# Reverse proxy all requests to the internal Exchange 2007 server
  RewriteRule ^/(.*)          https://exchange.domain.internal/$1 [P]

  SSLCipherSuite ALL:!ADH:!EXPORT56:RC4+RSA:+HIGH:+MEDIUM:+LOW:+SSLv2:+EXP:+eNULL
  #SSLCipherSuite ALL:!ADH:!EXPORT56:RC4+RSA:RC4-MD5:+HIGH:+MEDIUM:+SSLv3:+SSLv2
  SSLCertificateFile /etc/apache2/ssl.crt/webmail.domain.com.crt
  SSLCertificateKeyFile /etc/apache2/ssl.key/webmail.domain.com.key

  SetEnvIf User-Agent ".*MSIE.*"    \
  nokeepalive ssl-unclean-shutdown  \
  downgrade-1.0 force-response-1.0
</VirtualHost>

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One of the newest features of Outlook 2007SP1 combined with Exchange 2007 is the ability for Outlook to automatically configure itself to an Exchange 2007 server.  The main benefit is for remote users to use Outlook on the Internet as if it was connected on the LAN – this is called Outlook Anywhere or Outlook RPC over HTTP.  This is very easily accomplished by having a specific DNS record available for the domain.

Unfortunately most documentation provided uses the assumption that you are serving DNS from a Microsoft DNS server – good try Microsoft.  There is an easy way to serve the same record from BIND under Linux/UNIX.  Create the DNS record as follows:

_autodiscover._tcp.domain.com. SRV 0 0 443 webmail.domain.com.

Where ‘webmail’ specifies the external address of the Exchange 2007 server.

To test the Autodiscover feature of Outlook 2007SP1, start Outlook and while holding the Control key, right-click the Outlook icon and there will be an option to “Test E-Mail Autoconfiguration”.

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A couple people at work pointed out that support.microsoft.com would not load when browsed through the squid proxy cache.  However, it would work if you could browse directly to the site with no proxy between.  Some web searching turning up the following information that support.microsoft.com somehow managed to break itself when browsing through squid.  To correct the issue, add the following lines to your squid.conf:

# Fix broken sites by removing Accept-Encoding header
acl broken dstdomain support.microsoft.com
header_access Accept-Encoding deny broken

Restart squid with squid-k reconfigure and support.microsoft.com should be working again.

On a somewhat related note, Windows XP service pack 3 was loooong overdue.  I found a Microsoft hotfix today for Windows XP going back to 2006 that fixes kernel problems when over 1Gb of RAM is installed.  Unfortunately this fix never made it in to the automatic update channel but it has been included in SP3 – which was only release 3 weeks ago.  I guess when XP came out in 2001, not a lot of Microsoft engineers thought it would still be used quite heavily 7 years later.  Vista?  Pth…try again, Microsoft.  Mac OS X 10.5 seems to be the most modern operating system right now.  It may not be perfect (is anything truly perfect though?) but it’s still much better than Vista.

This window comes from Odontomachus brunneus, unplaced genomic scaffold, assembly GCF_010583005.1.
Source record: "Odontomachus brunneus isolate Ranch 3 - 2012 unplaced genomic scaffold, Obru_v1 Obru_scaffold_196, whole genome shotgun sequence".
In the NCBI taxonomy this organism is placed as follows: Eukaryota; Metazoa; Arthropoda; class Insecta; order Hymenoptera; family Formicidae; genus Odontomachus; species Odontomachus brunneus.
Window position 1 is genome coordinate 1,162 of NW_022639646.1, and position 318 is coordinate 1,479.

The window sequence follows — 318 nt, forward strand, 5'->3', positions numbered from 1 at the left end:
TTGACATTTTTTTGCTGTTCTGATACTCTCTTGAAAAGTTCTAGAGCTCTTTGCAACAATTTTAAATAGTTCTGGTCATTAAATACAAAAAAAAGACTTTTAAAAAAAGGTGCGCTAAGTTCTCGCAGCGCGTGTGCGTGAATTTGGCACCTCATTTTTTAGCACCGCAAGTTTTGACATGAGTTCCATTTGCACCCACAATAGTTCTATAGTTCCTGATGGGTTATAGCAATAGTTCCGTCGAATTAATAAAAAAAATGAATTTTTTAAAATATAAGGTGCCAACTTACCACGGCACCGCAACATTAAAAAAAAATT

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I noticed something a bit odd on the Active Directory integrated Linux systems I run at work. When listing all of the running processes with “ps auxw”, the output would display the following:

root      3964  0.0  0.0   3060   688 tty6     Ss+  May07   0:00 /sbin/mingetty tty6
10010     5091  0.0  0.0   9980  2344 pts/0    Ss   08:26   0:00 -bash
bmartin   5592  0.0  0.0  35768  2524 ?        S    09:39   0:00 pure-ftpd (IDLE)
wwwrun   30349  0.0  0.1 176992  6508 ?        S    May12   0:00 /usr/sbin/httpd2-prefork

Looks pretty normal except for that second line where the user-id number is displayed instead of my proper user-name (lgoldenstein). I figured this might be caused by problems between Linux and the Active Directory user mappings. However, other Active Directory accounts display correctly in the ps output.

Some Google searching found the solution:
ps will only display the username if the username is eight characters or less. Otherwise, the user-id will be displayed.

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After upgrading to Vista SP1, I ran in to some problems between my computer and my Fedora Core 6 Samba 3.0.24 server.  I have my Wordpress software directory mounted from the Linux server to my Vista SP1 computer to make adding plug-ins easy.  All I do is copy the new plug-in from my computer to the Wordpress share and it is added.  This worked fine until a few days ago when I suddenly started to get “access denied” when copying the files.  I concluded the problem was the fault of Vista SP1 after the following troubleshooting:

  • No changes had been made to the Samba configuration for quite some time.
  • All file permissions on the Samba server were correct.
  • Mac OS X Leopard was functioning correctly with no changes required.
  • Windows XP SP2 was functioning correctly with no changes required.

After checking the latest version of Samba (3.0.28a at this time), it mentioned that it corrects “interoperability issues” with Vista SP1.  To correct these issues, follow these steps:

Download the Samba 3.0.28a source RPM for Fedora Core 8
Install it: rpm -ivh samba-3.0.28a-0.fc8.src.rpm
Build it: rpmbuild -bb /usr/src/redhat/SPECS/samba.spec
If you get warnings about dependencies, either download the dependent packages through yum (yum install …) or use the –nodeps option with rpmbuild.
Watch some Battlestar Galatica while the package builds…
Install it: rpm -Fvh /usr/src/redhat/RPMS/i386/samba*
This will update only the RPMs that are already installed.

Test the new installation and your Vista SP1 problems should disappear!